Parents spend years nurturing, caring, guiding and supporting their youngsters toward autonomy and self-sufficiency. How parents react when their vision of the “ideal” mate for their adult child does not match their perception of the chosen spouse can determine their future relationship with the child and the whole family for years to come.
Raising a child to maturity is a long arduous process fraught with many challenges. Parents mark the accomplishment of their child rearing when their youngster can exhibit the ability to fend for him/herself and is launched toward autonomous living.
Children, on the other hand, start their lives fully dependent and make gradual strides toward modified neediness. Through adolescence they rebel to attain separation from their parents, while still expecting the stable nurturing they got accustomed to at home. While embarking on their lives and attaining greater independence they still expect the unwavering support of their elders.
In Western culture today, mate selection is most commonly done by the young adult and not by his/her family. And in this choice he/she has to forego some of the protective hand holding by the parents.
Henry V. Hicks in “Marital Tensions: Clinical Studies Towards a Psychological Theory of Interaction,” states, “Lasting commitment in marriage requires an unprecedented overcoming of emotional dependence on the family of origin.”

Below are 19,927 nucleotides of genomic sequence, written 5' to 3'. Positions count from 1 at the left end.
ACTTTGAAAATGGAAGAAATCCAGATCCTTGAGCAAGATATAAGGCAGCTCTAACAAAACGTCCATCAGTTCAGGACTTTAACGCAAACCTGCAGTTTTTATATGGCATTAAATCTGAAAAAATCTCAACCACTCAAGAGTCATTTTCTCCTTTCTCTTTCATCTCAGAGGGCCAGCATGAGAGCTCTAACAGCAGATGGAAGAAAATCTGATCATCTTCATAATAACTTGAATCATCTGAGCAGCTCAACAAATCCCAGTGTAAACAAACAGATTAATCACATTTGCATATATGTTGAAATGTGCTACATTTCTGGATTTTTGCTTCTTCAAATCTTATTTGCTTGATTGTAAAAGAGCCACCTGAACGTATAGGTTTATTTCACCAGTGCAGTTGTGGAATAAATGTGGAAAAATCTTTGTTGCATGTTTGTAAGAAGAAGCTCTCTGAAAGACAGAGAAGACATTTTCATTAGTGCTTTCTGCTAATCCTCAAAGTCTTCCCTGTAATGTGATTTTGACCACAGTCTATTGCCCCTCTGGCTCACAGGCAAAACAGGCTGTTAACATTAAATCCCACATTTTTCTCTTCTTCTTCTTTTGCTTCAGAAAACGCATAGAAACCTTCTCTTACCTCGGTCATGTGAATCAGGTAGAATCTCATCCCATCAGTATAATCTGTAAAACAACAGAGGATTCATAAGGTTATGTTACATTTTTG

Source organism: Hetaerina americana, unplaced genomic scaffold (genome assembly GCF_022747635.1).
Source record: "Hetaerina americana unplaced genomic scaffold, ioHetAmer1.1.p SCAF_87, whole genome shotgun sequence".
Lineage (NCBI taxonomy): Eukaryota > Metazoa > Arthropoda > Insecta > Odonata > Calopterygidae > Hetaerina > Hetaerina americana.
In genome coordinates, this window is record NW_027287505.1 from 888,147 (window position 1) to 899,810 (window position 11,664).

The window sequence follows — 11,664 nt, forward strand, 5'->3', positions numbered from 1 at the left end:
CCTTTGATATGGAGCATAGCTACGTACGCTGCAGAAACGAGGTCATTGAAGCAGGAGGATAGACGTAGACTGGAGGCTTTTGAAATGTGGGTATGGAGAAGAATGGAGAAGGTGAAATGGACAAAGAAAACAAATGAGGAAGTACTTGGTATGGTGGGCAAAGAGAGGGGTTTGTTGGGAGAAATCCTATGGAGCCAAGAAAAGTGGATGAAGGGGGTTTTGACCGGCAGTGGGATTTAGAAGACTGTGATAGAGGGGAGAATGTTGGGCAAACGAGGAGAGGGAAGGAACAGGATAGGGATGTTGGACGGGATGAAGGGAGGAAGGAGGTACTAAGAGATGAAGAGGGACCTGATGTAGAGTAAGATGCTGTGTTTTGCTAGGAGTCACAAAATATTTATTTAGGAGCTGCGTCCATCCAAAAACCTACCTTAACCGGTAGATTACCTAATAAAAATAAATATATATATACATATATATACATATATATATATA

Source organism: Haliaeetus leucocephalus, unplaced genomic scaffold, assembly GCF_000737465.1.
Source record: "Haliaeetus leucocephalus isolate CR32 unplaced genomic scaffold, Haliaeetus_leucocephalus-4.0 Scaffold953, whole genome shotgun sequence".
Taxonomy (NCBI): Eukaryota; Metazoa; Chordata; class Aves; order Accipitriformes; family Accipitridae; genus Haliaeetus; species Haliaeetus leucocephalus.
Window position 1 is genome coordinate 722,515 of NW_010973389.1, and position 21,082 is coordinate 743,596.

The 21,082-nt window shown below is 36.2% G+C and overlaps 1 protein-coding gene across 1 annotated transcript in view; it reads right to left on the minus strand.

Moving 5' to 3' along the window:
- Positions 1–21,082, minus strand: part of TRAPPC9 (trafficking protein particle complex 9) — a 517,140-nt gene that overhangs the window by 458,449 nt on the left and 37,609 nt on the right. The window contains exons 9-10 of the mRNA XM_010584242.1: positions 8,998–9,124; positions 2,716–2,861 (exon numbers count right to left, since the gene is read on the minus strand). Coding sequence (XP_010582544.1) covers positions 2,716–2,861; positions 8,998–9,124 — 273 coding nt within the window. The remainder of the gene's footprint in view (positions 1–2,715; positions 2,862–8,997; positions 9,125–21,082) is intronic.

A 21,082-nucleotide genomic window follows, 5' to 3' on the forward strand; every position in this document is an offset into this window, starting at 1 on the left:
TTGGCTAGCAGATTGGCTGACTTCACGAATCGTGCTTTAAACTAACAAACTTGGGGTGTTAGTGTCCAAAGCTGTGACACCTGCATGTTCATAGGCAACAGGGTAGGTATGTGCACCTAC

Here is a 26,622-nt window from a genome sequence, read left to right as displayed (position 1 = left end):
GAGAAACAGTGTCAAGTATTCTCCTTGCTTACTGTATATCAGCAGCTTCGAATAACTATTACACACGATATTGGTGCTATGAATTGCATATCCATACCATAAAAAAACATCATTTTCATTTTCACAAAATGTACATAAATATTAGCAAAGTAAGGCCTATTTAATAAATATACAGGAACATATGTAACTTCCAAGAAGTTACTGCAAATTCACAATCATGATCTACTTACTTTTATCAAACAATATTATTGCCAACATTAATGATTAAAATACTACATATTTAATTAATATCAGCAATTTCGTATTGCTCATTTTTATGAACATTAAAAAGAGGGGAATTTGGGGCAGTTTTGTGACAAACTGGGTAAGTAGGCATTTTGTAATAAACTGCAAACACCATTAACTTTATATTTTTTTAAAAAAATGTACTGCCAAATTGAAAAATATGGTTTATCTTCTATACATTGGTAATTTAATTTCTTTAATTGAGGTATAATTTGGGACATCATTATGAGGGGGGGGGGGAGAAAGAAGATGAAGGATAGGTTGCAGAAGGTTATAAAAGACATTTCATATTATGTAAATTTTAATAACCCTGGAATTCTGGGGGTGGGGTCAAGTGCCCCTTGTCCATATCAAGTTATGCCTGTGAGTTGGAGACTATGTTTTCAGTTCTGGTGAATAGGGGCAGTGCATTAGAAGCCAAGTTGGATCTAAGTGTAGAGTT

Not only do young couples need to accept this trade, but also their parents must endorse it. Parents must realize that their youngster’s independence and self-sufficiency requires making major life decisions that the child has not had prior experience in making. As natural as it is for parents to try to prevent their offspring from making a presumed error, they may guide – but not decide about their adult child’s mate selection.
The time for parental advice and guidance is while their children are dating and open to feedback. Once the choice has been made, parents need to shift from resistance toward acceptance of the future spouse and trust that it is part of their loving role to do so.
In families where the senior generation continues to “know” that this marriage will not last, most often what does not last is their harmonious connection to their child, family and grandchildren.
If you do not wholeheartedly approve of your adult child’s spouse:
• Value yourself for having raised an adult who can make his/her decisions independently and without your input.
• Accept that mate choice comes from deep-seeded needs within your child that may serve him/her well even if you cannot foresee it.
• Withhold your objections to the chosen mate. It will only alienate you from your child, future spouse and family.
• Be clear that your child’s mate selection is not part of your parenting role.
• Abstain from reminding your child of your warnings if the relationship fails. He/she needs your full empathy and support.
• Welcome the new spouse. It will warm all hearts and may transform your earlier fears to ongoing pleasures.